The worldwide economic downturn has left the humanitarian aid organizations that assist Jews in the Eastern Bloc scrambling for resources in recent years. Representatives of these foundations, including the International Fellowship of Christians and Jews, the Joint Distribution Committee, Chabad, the Jewish Agency, as well as the Israeli Education Ministry, gathered for an emergency conference last week to devise a strategic plan to relieve the hardships of the Jews in that part of the world.
'We prioritize the sick over the hungry'
The American Jewish Joint Distribution Committee, the humanitarian organization that supports elderly Jews reported that it had to cut down the number of aid recipients from 200,000 to 150,000 this year - leaving a quarter of the senior population without basic assistance.
"We are forced to distribute less of everything," said Asher Ostrin, the executive director of Former Soviet Union Programs at JDC. "The needs are growing, but the budget isn't."
According to Ostrin, the Jewish population in that part of the world is growing older and poorer. Since the governments do not provide their senior citizens with more than a meager pension, many of them live in poverty, unable to pay for medicine and medical services.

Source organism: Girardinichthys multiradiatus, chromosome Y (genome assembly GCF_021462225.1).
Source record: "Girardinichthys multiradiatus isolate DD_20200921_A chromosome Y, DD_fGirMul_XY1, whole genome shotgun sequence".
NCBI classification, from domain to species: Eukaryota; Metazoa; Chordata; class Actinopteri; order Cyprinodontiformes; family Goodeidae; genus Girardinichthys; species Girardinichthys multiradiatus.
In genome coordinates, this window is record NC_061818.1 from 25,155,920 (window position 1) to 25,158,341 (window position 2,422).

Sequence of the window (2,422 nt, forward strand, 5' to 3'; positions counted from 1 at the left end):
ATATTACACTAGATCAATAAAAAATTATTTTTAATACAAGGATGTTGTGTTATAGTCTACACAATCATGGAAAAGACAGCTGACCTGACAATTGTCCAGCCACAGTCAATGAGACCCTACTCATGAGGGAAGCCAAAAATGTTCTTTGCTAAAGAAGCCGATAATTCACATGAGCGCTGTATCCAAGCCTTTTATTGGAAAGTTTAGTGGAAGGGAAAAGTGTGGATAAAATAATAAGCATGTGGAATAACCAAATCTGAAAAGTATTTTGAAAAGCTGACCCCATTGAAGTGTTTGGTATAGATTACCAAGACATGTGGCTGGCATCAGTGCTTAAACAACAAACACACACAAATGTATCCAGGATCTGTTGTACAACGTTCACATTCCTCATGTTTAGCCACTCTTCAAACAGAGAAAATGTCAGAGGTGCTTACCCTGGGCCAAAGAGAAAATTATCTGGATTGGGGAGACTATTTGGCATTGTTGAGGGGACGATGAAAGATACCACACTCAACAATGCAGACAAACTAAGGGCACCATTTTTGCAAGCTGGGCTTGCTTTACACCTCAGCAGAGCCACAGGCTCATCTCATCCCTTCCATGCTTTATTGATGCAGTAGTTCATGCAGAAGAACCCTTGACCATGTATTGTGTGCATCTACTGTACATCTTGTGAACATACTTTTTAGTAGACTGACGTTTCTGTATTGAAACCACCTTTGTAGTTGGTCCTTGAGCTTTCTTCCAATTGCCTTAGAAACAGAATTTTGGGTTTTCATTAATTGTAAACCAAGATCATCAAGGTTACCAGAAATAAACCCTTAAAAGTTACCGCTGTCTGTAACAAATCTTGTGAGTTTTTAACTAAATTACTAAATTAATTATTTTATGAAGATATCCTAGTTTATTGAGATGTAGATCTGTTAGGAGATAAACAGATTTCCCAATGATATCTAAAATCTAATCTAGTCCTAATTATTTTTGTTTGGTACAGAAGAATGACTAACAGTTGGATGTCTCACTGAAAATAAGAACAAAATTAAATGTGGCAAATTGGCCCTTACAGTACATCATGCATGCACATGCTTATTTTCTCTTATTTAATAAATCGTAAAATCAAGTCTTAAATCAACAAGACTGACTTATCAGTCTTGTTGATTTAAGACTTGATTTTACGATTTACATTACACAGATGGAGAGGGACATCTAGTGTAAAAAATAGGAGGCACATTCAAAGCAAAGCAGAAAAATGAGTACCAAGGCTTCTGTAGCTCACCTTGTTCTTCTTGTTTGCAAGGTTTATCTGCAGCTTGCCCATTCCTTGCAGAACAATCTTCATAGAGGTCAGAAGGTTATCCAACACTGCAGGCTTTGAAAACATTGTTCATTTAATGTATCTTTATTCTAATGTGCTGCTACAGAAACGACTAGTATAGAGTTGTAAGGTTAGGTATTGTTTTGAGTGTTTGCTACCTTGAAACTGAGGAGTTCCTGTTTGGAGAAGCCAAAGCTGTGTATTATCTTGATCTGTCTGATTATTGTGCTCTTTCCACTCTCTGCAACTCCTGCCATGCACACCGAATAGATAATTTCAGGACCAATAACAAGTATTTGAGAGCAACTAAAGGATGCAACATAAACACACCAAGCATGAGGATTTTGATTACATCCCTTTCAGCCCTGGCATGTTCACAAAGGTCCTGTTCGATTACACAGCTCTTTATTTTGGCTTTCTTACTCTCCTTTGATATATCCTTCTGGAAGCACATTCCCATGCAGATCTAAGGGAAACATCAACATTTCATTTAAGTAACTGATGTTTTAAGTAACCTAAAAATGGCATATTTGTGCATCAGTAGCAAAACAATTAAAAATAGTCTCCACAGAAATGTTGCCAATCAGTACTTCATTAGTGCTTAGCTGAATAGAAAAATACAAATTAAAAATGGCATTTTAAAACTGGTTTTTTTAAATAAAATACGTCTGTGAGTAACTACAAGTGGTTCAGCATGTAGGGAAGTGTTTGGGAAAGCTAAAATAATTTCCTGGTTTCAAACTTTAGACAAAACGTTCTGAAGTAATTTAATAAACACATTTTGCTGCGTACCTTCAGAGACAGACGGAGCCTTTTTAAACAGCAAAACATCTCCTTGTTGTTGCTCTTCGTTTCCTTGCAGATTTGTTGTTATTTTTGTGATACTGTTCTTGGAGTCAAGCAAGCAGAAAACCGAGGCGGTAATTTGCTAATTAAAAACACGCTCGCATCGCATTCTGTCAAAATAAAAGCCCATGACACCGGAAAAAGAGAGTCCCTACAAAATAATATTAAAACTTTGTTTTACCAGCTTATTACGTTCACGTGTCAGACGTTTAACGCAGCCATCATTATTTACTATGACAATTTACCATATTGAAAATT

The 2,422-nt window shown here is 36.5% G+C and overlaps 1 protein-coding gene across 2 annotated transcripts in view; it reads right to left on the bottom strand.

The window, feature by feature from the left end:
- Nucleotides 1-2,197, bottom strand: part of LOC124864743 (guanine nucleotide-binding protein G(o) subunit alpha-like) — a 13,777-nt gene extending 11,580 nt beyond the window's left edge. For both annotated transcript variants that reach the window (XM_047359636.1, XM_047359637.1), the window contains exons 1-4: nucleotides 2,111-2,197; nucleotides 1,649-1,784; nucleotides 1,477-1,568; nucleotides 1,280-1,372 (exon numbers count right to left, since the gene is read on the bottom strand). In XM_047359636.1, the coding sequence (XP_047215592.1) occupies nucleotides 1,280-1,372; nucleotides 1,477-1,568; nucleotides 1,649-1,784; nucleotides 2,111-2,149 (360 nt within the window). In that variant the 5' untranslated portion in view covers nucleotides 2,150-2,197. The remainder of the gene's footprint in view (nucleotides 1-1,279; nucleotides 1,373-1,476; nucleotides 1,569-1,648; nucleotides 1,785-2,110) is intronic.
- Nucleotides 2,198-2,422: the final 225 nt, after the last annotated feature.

The JDC is forced to prioritize people who are seriously ill over those who don't have food or medicine. "If the condition of an elderly person deteriorates and he needs assistance, it will unfortunately come at the expense of another elderly person," Ostrin said. "Food and medicine supply is less urgent than a person lying alone at home, about to die."
'School closings will leave orphans homeless'
The lack in funds is plaguing the younger population as well. Heftziba, the Jewish Agency's school network that provides Jewish education to thousands of kids, many of whom are needy, has recently found itself on shaky financial grounds. The Israeli government, which used to provide an annual NIS 80 million ($22.4 million) for the schools, had reduced the budget in recent years to NIS 20 million ($5.6 million). The International Fellowship of Christians and Jews has stepped in to help, but these efforts are not enough.
"You must understand that the schools in Eastern Europe are not just educational institutions," said Rabbi Yechiel Eckstein, who heads the fellowship. "There are many orphaned children there who don't have homes. Without this school, they will be thrown out on the street.
"What I don't understand is, do the Jews in Israel and around the world not understand the grave state of the Jews there – or do they not care?" he added. "When I see these difficult conditions, I don't understand how no one comes to help them."
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